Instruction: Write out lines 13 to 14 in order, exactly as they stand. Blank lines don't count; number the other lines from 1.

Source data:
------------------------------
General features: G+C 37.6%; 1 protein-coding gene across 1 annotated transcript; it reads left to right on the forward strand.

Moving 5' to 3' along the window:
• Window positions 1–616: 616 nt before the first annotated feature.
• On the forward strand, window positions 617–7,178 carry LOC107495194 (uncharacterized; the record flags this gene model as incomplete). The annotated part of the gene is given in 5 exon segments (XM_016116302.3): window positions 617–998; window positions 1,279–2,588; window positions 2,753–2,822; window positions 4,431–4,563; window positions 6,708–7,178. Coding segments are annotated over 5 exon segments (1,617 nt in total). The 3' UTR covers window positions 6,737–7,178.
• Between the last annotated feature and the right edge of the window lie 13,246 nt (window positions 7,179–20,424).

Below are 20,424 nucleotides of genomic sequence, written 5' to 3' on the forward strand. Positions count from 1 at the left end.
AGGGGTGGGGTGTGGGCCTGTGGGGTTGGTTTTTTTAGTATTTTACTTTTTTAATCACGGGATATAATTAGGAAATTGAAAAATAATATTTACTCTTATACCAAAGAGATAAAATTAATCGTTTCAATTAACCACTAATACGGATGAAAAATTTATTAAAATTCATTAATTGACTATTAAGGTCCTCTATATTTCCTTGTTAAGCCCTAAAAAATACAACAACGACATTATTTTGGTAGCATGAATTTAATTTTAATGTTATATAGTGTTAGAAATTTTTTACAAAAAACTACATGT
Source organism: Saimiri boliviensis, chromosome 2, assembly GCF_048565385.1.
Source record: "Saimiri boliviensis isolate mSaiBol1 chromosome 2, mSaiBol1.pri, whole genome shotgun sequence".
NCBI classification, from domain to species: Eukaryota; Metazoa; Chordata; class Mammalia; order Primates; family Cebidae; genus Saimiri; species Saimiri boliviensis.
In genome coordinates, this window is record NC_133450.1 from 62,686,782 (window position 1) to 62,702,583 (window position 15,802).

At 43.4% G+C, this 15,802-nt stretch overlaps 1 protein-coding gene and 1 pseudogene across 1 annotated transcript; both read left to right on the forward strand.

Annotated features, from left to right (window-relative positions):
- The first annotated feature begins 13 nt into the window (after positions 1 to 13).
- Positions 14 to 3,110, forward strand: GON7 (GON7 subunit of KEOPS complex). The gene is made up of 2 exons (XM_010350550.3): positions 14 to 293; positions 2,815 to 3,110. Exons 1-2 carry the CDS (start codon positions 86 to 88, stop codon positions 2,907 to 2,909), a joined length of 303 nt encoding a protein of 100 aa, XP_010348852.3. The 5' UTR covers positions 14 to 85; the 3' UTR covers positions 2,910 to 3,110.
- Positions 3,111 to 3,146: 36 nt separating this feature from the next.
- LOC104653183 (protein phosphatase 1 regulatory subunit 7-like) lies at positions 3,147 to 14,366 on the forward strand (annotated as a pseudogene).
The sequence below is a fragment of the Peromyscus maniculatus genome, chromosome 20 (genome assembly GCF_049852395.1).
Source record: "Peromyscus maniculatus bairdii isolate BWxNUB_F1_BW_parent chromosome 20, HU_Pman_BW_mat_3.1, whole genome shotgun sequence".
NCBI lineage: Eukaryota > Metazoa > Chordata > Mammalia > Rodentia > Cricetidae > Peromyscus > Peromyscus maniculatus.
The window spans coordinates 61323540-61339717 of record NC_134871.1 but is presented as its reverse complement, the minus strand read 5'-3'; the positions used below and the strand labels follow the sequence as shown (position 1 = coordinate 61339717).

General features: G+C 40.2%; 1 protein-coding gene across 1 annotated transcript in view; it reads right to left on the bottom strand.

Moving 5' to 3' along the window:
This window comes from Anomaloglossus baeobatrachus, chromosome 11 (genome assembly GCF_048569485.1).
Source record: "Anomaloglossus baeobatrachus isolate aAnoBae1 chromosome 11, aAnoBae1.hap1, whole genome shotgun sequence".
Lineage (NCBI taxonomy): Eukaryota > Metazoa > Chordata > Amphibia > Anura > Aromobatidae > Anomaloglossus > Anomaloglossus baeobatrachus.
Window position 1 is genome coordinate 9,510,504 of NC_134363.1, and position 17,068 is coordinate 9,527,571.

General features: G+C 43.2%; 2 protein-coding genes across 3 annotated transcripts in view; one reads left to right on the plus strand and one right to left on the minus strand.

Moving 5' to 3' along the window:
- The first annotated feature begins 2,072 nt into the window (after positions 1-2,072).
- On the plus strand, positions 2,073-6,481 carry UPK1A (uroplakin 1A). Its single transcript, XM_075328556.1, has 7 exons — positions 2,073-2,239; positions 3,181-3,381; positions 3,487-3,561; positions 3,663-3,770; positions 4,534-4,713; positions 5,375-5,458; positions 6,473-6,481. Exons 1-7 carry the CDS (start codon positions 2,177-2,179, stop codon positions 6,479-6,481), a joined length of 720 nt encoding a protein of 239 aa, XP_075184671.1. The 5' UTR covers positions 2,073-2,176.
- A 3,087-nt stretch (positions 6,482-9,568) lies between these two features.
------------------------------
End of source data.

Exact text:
Annotated features, from left to right (window-relative positions):
- The first annotated feature begins 13 nt into the window (after positions 1 to 13).